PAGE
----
So the next time you reach for a long-sleeve shirt in the hot weather, turn instead to a short-sleeved variety, or a polo, with some color and pattern. In the right cut and style, it’ll keep you on trend and also sharp — just about all you can ask for from a piece of clothing.

Spring Style Essentials, Part One: Shorts

Warmer weather means it's time for shorts. Navy polo and shorts by J. Crew Stanton. Belt by Target Merona. Glasses by Burberry.
Warmer weather means it’s time for shorts. Navy polo and shorts by J. Crew Stanton. Belt by Target Merona. Glasses by Burberry.

With what appears to be the arrival of spring here in Michigan (finally!), it’s time to unpack some essentials from the closet. Spring bring with it breezy weather, sunshine and some occasional rain, all of which necessitate dressing differently than other parts of the year. Fall brings in colder temperatures and winter brings in chilly snow, meaning those parts of the year are about increasing the weight of textures and adding visual interest to outfits through unique layers.

With spring here and summer upcoming though, this time of year is all about lightening things up — in weight, color and texture.

These can be done through simple combinations that can easily rotate in and out of a personal uniform — an incredibly helpful and useful style move that can solve even the biggest conundrums. An easy upgrade to start comes with the occasional move from pants to (gasp!) shorts. Now, there’s a difference between putting on shorts and putting on shorts (kind of like the difference between a dinner jacket and a dinner jacket).

Forgo the bulky cargo pockets for something a bit more streamlined, like this Old Navy pair.
Forgo bulky cargo pockets for something more streamlined, like this Old Navy pair. Khaki works, but also look for color!

The right pair of shorts fall right in line in terms of fit with the best pieces in your wardrobe — as in slim or tailored.

This means that cargo shorts should be thrown out altogether, as there’s too much fabric hanging around with those extra pockets, bells and whistles (get a look at the top picture here). Several brands out there offer nice varieties of slim-fit shorts, which add a much more polished look to something as simple as a pocket T-shirt or striped henley.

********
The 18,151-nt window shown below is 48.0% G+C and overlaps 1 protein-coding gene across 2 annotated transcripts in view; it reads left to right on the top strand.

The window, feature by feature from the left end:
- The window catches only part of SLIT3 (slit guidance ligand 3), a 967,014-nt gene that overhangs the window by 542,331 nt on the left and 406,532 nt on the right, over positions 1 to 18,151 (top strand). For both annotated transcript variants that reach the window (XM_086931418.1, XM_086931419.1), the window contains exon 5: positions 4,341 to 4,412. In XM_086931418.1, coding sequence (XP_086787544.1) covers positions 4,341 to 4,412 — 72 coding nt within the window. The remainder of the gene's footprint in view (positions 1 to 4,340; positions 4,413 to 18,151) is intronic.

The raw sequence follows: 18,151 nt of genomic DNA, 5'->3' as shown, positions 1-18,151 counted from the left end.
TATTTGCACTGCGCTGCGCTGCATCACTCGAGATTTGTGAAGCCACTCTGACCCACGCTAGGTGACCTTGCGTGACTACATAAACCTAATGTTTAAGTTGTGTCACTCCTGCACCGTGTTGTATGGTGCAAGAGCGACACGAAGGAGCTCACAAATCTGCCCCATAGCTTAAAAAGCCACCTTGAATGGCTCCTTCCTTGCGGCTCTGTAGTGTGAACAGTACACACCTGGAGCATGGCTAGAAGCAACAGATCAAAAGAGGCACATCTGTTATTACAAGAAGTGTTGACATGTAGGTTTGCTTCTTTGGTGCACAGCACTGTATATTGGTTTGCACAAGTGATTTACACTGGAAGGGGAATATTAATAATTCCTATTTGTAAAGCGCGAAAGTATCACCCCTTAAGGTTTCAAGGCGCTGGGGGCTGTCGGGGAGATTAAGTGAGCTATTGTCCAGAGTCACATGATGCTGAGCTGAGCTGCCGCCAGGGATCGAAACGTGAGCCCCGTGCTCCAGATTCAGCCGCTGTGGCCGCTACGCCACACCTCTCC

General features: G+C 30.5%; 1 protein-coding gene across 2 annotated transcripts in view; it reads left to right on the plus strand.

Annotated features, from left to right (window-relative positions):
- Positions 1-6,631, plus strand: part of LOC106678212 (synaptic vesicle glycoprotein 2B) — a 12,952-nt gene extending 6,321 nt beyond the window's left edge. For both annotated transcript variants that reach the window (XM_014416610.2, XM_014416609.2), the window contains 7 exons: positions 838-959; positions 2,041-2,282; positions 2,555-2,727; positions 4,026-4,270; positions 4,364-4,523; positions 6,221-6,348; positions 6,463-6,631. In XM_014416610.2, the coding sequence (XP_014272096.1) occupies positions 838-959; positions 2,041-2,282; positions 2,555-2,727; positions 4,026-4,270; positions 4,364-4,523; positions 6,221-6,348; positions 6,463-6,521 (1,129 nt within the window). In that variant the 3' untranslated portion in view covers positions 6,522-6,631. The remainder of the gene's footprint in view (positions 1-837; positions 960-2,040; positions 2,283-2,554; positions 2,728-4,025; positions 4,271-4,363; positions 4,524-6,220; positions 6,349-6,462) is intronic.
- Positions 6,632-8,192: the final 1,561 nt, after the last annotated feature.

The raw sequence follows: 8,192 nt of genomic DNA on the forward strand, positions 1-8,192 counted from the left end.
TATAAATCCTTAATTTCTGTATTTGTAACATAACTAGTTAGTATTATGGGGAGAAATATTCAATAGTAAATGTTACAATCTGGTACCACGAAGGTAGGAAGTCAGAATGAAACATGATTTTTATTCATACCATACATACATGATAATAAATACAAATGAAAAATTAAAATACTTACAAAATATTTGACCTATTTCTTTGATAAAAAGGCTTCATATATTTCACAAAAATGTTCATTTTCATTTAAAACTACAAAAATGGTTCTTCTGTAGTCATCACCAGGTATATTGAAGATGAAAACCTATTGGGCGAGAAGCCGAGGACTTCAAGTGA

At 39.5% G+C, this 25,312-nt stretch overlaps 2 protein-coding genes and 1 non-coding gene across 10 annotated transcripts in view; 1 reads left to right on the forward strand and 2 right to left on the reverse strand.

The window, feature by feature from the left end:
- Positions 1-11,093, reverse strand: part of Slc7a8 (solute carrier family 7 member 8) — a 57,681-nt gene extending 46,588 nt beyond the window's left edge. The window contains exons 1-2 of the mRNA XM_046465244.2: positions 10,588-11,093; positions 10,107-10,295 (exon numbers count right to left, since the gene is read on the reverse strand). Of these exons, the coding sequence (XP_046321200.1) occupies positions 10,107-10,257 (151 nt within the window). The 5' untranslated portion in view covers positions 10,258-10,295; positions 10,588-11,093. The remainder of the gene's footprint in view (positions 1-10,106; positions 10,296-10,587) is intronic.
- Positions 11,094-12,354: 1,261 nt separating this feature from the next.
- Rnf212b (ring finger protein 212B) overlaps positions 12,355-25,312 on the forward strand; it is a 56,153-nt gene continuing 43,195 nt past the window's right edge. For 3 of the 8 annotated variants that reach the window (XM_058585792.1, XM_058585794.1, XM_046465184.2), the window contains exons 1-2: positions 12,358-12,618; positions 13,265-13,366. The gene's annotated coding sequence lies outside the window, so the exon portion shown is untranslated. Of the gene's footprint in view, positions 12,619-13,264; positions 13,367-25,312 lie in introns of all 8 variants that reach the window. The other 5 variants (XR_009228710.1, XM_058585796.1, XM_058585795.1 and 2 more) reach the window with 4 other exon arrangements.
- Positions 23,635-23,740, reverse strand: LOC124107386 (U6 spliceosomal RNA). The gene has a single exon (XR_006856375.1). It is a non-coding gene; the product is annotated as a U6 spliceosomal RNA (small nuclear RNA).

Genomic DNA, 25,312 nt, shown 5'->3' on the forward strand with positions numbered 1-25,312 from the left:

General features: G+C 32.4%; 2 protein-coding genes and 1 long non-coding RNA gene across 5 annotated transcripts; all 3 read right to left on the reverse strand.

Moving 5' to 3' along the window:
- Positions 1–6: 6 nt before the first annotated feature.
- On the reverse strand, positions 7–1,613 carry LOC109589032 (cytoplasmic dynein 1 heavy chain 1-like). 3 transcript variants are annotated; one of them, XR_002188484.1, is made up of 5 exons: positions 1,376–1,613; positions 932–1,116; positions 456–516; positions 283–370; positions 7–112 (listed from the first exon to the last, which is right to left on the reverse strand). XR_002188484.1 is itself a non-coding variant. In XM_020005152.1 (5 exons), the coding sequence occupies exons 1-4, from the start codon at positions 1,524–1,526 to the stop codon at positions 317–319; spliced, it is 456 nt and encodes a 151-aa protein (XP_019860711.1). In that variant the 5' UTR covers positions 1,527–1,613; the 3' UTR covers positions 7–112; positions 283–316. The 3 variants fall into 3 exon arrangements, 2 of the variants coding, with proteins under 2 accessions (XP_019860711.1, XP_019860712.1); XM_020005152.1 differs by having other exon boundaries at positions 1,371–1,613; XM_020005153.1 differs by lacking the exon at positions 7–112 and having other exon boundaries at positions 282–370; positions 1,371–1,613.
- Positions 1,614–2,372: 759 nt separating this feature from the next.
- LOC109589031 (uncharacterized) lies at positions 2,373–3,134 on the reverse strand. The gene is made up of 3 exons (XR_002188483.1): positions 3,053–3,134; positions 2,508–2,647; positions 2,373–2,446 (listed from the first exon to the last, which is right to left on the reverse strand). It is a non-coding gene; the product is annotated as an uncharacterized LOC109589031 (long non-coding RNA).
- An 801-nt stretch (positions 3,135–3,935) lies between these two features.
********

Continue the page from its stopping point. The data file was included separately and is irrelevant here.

A great starting point (slightly pricey, however) is J. Crew’s Stanton short. Unless you’re exceedingly tall or exceedingly short, look for something with about a 9″ inseam, like the Stanton — that seems to hit a little above the knee for most people, creating cleaner lines and an overall more tailored look. A wide range of colors for those J. Crew shorts is a nice touch, too. The Comer Chino shorts from Land’s End also are a personal favorite — two pairs have been in the personal rotation for two years now with lots of wear, and they’ve held up great. A lower price point is certainly beneficial, as well.

And because there’s less fabric on your legs, it’s OK to play around with color (for example: It might be too much to wear, say, bright blue pants at this time of year, but colorful shorts are definitely alright). In fact, stepping away from the typical khaki shades of shorts gives you more leeway to mix and match smaller colors in other parts of your outfit (just don’t go too color-crazy — keep it to one large pop of color and smaller complimentary colors elsewhere).

There also are both dressier and more casual options to pair with shorts —from a simple pocket T-shirt to a blue or white OCBD, but those will be explored in greater detail in future posts, as will essentials like spring shoes. Are there any go-to brands or colors you have for shorts or other spring style items? Leave feedback in the comments below!

Spring Style Suggestion: The Denim Jacket

Denim on denim. Floral short-sleeve shirt by Express. Jacket by American Apparel. Loafers by Bass. Jeans by J. Crew (484 fit).